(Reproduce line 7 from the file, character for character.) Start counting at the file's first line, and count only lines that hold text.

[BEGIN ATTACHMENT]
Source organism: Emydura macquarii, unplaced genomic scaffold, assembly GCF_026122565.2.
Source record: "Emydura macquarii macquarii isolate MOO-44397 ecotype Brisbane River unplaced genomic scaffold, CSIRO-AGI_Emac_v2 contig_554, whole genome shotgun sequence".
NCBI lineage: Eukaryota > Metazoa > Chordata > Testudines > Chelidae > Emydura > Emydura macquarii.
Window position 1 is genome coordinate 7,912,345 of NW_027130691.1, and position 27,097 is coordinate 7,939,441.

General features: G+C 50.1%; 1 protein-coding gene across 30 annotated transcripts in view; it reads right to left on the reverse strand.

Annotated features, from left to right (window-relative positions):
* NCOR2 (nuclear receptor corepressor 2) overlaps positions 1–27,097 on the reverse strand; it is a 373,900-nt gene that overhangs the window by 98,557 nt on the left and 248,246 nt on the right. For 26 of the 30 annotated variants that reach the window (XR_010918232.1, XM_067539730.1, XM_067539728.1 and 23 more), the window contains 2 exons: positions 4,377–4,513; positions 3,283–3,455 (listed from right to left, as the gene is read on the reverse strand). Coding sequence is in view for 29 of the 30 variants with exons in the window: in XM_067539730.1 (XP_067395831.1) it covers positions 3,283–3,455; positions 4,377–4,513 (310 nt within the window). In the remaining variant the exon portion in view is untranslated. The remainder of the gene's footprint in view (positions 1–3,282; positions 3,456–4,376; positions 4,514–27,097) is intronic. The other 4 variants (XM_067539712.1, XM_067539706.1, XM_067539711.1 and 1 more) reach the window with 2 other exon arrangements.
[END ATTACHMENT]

* NCOR2 (nuclear receptor corepressor 2) overlaps positions 1–27,097 on the reverse strand; it is a 373,900-nt gene that overhangs the window by 98,557 nt on the left and 248,246 nt on the right. For 26 of the 30 annotated variants that reach the window (XR_010918232.1, XM_067539730.1, XM_067539728.1 and 23 more), the window contains 2 exons: positions 4,377–4,513; positions 3,283–3,455 (listed from right to left, as the gene is read on the reverse strand). Coding sequence is in view for 29 of the 30 variants with exons in the window: in XM_067539730.1 (XP_067395831.1) it covers positions 3,283–3,455; positions 4,377–4,513 (310 nt within the window). In the remaining variant the exon portion in view is untranslated. The remainder of the gene's footprint in view (positions 1–3,282; positions 3,456–4,376; positions 4,514–27,097) is intronic. The other 4 variants (XM_067539712.1, XM_067539706.1, XM_067539711.1 and 1 more) reach the window with 2 other exon arrangements.